“…Literature can be our teacher as well as our object of investigation”
—Gayatri Chakravorty Spivak
To say that being the only African American woman professor at a small, liberal arts college in the rural United States is a series of racial microaggressions (and macroaggressions) waiting to happen is something of an understatement. And still, you are hopeful that the aspirational institution that sent for you will be able to support you on its campus. Initially, you may ignore being regularly mistaken by your colleagues for the other (only) Black woman on campus, or be willing to patiently explain that the institution’s expectation that you mentor every Black student is not only unreasonable, but not conducive to successful tenure. By the time you encounter the catch-22 of seeming uncongenial, in part, because you carefully consider the social spaces you inhabit and very few of your colleagues seem to notice the confederate flags that casually drape the windows of cars parked in front of too many local watering holes, you begin to feel less hopeful.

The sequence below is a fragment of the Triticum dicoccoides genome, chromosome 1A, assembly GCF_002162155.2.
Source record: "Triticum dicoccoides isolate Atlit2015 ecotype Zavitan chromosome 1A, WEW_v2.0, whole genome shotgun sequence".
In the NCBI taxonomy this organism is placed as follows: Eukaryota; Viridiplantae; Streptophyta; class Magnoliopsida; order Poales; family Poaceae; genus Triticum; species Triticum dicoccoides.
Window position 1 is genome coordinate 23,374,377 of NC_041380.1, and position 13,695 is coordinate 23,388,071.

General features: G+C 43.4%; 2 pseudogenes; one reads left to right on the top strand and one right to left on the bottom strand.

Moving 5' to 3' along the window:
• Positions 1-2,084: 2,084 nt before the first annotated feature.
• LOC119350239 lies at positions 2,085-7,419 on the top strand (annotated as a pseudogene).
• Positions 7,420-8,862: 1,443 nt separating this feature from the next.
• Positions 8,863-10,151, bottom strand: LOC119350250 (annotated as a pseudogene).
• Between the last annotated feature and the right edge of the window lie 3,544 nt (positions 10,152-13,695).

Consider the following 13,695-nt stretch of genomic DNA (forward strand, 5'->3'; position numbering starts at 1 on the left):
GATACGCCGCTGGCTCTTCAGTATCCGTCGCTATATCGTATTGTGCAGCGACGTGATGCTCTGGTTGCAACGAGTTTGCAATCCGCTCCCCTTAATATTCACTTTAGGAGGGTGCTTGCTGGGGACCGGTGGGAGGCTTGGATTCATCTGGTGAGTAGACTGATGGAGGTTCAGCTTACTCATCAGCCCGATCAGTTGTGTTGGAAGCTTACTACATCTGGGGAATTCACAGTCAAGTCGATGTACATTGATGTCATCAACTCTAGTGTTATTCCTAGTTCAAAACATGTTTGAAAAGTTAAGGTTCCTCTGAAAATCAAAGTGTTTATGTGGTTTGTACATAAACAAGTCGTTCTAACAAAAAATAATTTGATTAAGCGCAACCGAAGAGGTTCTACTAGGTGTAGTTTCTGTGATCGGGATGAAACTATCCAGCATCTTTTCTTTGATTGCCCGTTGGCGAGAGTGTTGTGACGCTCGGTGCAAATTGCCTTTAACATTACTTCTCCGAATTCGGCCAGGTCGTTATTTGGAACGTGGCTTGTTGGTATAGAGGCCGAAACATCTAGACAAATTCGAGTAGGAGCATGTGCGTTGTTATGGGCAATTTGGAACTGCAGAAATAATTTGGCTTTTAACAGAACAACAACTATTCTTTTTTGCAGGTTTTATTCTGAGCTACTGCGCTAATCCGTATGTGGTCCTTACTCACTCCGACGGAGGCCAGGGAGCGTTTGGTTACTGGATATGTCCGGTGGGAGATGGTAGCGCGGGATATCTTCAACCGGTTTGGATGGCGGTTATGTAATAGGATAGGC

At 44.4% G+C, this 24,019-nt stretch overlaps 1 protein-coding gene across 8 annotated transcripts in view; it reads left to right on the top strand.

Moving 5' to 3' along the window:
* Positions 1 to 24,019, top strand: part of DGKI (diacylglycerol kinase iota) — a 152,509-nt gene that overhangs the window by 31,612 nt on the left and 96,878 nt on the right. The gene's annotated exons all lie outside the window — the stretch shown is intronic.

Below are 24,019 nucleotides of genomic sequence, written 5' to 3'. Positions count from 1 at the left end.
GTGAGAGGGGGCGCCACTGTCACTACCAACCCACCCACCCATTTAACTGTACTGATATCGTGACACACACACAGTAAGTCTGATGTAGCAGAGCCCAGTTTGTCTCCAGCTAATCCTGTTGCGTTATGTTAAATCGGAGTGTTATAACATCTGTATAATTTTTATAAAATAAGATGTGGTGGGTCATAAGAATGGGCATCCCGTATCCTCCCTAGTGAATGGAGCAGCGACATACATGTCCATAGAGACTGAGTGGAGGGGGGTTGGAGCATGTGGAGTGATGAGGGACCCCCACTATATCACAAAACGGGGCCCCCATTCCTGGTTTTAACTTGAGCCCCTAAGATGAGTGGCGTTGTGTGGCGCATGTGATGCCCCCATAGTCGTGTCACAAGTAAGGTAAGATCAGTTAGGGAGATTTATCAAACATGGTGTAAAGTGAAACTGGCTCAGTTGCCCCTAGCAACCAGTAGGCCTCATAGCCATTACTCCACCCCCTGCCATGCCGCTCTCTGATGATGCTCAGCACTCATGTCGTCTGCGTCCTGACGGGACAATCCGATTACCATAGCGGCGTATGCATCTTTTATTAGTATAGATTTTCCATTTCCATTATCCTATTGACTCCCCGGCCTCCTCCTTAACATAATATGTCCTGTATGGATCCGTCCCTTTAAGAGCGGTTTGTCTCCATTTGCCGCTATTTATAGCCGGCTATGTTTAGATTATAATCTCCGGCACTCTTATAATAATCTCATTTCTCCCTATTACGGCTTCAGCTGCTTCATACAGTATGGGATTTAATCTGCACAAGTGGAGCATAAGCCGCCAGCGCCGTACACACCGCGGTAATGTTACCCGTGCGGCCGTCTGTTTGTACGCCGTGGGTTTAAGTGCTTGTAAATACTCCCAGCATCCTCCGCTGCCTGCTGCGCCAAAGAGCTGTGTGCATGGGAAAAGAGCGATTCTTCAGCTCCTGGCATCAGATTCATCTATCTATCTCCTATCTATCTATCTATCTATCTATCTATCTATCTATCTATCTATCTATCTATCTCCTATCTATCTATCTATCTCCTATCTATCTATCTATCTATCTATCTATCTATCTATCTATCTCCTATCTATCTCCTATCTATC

In that American outpost, teaching became my refuge. With very little interference, I began to create courses which integrated canonical material from my subject areas of African American Literature, African Diaspora Literature and Black Studies with urban fiction, Hip Hop music and other forms of less traditional Black literary expression. These types of courses on a stodgy, rural, liberal arts campus encouraged a faithful student following, and that following felt like protection against the racist and sexist campus community outside the classroom. But it was not real protection; it couldn’t be. Through the experience of teaching Black urban literature, I soon came to realize that continued innovation cannot thrive in hostile spaces and that students’ goodwill cannot substitute for professional collegiality. For as bell hooks argues in Teaching to Transgress: Education as the Practice of Freedom “‘engaged pedagogy’ … means that teachers must be actively committed to a process of self-actualization that promotes their own well-being if they are to teach in a manner that empowers students.” (15)